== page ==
Andrew Bynum is blowing up this season — averaging 18.8 points and 15.7 rebounds per game, he is putting up numbers that are making Lakers fans rethink their Dwight Howard fascination. He is showing more polish and power, getting more shots right at the rim (7.7 attempts per game) and he is a beast on the glass. He needs to work on recognizing and passing out of double teams (turnovers are an issue) but this season is a big step forward in his evolution.
Part of the success we’re seeing from Andrew Bynum this year is that the Lakers have invested a lot of time in energy and coaching and tutoring him. What, you think we’re talking about Kareem Abdul-Jabbar? Ha. What’s he know compared to Kwame Brown?
Kwame told the Los Angeles Times he deserves some credit for the player Bynum has become. Seriously.
“He’s a grown man now,” Brown said of his former Lakers teammate. “He’s grown into his body well. He’s a lot more physical than when he first came in…
“That was my young fella,” Brown said. “I taught him everything he knows… I’m one of the better defenders in the league and we played against each other every day in practice,” Brown said. “I told him if you can score against me, you can score on anyone.”
To be fair, Kwame is a pretty good man-on-man defender on the block. Ask him to recognize and make help rotations and he moves at the speed of a three-toed sloth. Ask him to catch a sharp pass and you see the “manos de piedra.” But body up a guy in the post? That is the one thing he can do.
That is also very different than saying he helped Bynum evolve. Drew made his big leaps long after Kwame was disappointing fans elsewhere.
With so much focus in recent weeks being on NBA players speaking out on social issues, it’s worth remembering that Kareem Abdul-Jabbar has been one of the most vocal athletes in America on these things for decades. The Hall of Fame and all-time leading scorer in NBA history addressed the Democratic National Convention on Thursday evening, urging voters to vote for Hillary Clinton in November, and opened his remarks by introducing himself as Michael Jordan, because “Donald Trump couldn’t tell the difference.”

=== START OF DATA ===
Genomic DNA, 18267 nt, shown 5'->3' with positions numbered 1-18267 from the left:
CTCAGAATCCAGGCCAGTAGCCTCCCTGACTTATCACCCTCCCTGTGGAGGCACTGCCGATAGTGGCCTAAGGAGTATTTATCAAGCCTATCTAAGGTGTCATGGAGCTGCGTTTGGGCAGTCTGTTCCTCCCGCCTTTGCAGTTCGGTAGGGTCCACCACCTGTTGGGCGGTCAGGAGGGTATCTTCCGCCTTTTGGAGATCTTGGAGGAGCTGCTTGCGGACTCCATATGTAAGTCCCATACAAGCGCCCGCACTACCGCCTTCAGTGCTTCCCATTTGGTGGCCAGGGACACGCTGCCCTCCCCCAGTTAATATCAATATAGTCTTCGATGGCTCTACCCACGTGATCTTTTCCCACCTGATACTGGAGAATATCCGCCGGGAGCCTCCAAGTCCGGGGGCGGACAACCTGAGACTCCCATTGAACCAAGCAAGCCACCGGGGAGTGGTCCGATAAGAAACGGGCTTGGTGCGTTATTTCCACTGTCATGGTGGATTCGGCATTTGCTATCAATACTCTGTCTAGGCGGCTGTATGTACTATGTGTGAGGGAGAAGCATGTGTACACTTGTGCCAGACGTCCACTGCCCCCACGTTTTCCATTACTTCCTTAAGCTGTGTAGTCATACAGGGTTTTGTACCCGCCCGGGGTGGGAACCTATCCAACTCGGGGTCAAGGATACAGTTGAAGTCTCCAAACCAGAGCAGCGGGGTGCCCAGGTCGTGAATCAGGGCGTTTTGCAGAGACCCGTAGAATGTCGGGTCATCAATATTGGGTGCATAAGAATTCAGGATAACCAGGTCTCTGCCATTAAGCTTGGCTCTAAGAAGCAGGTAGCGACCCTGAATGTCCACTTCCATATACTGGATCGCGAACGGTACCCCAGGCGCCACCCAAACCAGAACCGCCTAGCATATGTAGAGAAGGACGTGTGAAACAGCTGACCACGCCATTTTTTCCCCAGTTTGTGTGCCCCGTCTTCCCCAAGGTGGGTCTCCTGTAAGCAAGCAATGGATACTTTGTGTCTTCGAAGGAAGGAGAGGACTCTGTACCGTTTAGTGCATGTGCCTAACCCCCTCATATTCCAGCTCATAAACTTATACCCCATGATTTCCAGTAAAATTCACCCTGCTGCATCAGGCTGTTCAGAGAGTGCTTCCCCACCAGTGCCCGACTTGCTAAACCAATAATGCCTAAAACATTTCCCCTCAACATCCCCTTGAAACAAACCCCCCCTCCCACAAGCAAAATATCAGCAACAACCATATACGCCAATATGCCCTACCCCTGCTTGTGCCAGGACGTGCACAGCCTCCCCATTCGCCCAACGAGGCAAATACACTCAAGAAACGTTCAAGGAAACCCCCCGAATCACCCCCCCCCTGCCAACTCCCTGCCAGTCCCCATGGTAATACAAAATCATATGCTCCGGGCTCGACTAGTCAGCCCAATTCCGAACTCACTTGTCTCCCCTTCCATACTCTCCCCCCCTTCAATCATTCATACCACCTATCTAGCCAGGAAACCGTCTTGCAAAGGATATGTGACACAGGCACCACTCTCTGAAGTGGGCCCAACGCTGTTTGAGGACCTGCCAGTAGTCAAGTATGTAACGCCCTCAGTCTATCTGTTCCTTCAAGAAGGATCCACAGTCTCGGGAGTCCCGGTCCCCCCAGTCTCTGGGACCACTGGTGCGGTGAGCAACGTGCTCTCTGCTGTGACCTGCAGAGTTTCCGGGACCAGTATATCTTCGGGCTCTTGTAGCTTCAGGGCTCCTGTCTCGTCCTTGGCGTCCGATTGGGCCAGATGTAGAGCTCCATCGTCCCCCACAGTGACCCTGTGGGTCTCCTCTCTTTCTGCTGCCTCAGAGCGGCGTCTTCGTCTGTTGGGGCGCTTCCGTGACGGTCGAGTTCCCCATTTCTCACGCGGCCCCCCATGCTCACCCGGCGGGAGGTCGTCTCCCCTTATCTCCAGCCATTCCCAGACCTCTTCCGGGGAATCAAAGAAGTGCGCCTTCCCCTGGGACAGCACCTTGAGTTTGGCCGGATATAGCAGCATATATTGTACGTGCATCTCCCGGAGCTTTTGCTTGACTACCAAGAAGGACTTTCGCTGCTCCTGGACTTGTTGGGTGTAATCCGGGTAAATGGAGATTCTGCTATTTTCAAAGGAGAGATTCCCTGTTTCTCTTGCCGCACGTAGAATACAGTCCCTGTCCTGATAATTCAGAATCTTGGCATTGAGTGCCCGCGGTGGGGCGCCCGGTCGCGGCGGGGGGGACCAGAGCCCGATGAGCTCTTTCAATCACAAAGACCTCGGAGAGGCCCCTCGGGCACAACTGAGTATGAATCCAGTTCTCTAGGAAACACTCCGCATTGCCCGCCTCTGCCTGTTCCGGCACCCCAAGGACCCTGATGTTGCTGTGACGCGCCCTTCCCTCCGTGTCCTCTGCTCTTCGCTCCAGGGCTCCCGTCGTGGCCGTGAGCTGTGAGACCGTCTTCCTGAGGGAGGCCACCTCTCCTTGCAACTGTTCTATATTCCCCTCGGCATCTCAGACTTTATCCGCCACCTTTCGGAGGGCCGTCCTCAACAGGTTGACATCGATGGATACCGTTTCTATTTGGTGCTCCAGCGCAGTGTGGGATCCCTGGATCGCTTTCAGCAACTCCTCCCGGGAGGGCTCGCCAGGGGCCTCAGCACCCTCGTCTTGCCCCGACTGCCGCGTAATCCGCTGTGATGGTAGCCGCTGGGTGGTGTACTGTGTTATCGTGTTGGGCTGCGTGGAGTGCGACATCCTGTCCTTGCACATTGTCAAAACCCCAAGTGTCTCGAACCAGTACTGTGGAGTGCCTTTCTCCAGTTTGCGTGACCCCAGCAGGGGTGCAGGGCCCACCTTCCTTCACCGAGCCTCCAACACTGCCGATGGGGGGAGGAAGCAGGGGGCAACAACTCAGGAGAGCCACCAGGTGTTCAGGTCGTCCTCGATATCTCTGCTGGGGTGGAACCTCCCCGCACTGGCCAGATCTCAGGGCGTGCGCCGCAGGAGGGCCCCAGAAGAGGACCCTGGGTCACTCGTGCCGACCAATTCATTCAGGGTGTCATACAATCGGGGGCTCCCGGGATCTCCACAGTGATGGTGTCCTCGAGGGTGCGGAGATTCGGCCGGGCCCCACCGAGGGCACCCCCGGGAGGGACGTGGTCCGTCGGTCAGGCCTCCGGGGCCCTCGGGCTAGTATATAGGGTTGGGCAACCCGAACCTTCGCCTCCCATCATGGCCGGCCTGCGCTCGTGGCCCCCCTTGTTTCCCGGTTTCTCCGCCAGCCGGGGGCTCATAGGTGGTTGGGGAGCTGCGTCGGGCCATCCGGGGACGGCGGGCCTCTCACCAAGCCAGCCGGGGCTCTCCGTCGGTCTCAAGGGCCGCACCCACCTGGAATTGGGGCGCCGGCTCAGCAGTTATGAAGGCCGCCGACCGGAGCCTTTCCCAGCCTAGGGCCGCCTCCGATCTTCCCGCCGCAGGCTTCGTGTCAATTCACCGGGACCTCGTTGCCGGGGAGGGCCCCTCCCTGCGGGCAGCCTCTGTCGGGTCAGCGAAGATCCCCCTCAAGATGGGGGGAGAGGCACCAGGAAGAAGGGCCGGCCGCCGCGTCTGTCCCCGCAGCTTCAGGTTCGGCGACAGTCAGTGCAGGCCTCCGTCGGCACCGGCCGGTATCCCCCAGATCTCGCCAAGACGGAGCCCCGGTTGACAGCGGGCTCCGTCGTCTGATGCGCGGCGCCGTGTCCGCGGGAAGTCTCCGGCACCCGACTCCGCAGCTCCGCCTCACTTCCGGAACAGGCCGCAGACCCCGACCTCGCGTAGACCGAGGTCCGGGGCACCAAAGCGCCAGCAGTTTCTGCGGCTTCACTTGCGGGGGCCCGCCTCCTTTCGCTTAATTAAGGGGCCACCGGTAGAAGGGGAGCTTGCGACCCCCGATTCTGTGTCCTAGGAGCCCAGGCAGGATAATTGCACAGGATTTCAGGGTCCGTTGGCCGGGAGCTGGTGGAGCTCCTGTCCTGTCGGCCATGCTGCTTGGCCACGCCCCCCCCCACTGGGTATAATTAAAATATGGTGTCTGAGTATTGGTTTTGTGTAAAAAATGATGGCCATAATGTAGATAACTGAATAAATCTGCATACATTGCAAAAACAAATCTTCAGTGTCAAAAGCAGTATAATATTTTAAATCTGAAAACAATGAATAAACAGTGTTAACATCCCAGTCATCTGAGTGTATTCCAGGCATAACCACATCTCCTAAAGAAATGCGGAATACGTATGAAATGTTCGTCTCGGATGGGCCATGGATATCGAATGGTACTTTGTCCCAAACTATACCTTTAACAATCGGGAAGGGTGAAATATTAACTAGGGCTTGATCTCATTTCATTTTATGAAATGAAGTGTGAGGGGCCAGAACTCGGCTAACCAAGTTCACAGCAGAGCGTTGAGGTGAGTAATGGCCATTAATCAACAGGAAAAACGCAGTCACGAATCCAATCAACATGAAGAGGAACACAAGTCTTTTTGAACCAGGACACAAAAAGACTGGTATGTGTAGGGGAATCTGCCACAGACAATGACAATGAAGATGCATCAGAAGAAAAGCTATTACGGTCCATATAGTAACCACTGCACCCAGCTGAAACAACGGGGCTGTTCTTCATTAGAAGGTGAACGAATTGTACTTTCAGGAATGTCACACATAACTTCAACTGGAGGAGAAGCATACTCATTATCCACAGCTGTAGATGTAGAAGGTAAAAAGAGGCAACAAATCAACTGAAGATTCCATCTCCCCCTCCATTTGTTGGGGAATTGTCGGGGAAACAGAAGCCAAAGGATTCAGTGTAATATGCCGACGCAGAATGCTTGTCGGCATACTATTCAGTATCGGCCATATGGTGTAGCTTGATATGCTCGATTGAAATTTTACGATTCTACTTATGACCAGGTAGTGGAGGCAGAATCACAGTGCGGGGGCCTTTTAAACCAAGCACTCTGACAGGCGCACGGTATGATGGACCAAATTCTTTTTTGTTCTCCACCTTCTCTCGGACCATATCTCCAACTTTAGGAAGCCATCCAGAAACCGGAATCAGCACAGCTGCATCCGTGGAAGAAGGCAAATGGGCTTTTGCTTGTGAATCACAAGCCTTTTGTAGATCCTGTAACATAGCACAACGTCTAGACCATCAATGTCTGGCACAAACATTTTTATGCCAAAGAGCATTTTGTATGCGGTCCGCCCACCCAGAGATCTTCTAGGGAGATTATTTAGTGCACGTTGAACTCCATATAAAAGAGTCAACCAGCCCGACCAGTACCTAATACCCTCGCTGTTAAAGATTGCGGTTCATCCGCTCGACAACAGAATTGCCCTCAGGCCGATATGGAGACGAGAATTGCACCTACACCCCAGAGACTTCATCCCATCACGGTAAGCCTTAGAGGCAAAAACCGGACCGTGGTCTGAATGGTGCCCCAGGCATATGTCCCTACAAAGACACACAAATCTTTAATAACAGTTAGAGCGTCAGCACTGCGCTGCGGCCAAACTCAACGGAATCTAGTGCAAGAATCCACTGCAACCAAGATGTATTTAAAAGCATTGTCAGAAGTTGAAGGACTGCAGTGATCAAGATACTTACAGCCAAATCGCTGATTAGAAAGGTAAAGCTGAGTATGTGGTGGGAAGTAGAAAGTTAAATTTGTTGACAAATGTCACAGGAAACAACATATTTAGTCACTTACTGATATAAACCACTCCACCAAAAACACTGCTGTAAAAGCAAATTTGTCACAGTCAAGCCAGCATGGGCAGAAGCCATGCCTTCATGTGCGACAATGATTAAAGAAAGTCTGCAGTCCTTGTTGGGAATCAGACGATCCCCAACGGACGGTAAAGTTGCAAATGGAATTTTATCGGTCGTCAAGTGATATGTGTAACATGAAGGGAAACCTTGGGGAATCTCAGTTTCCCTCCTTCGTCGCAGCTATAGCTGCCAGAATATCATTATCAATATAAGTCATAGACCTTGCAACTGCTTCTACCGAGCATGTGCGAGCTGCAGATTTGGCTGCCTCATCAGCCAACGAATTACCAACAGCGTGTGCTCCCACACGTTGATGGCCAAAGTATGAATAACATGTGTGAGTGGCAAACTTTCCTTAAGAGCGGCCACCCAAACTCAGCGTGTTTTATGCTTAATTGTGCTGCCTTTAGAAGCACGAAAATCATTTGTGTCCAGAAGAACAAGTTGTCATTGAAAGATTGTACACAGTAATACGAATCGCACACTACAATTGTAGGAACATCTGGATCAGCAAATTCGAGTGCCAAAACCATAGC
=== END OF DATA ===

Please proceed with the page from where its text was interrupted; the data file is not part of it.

You can watch the video of his speech below:
In the weeks since Kevin Durant announced he was signing with the Golden State Warriors, we have yet to hear Russell Westbrook speak on his former teammate’s decision. This week, ESPN.com’s Royce Young indicated in a podcast interview that Durant was telling Westbrook and others in the days leading up to his decision that he was coming back to Oklahoma City. He later walked back his report, saying he misspoke. On Thursday, Durant himself told The Vertical‘s Shams Charania that he never said any such thing, or misled Westbrook or anyone else about his intentions.
“It’s false,” Durant told The Vertical on Thursday. “I didn’t say that – words about me telling Russell or Nick that I would stay or leave never came out of my mouth. We met as teammates, but no promises came out of it. In this day and age, I can’t control anything people claim out there. Someone can go out and say something random right now, and people will believe it.
“I never told Russell or Nick [Collison], ‘All right, guys, I’m coming back to the Thunder’ – and then a week later, I decide not to. Never happened. I don’t operate like that. I heard people say that story, but it’s not the truth.”
So that settles that.
CHICAGO (AP) The Chicago Bulls have signed guard Spencer Dinwiddie.
The Bulls acquired Dinwiddie in a trade with Detroit last month and waived him three weeks ago. He spent two years with the Pistons and appeared in 12 games last season, averaging 4.8 points and 13.3 minutes.
The Bulls announced the move Thursday.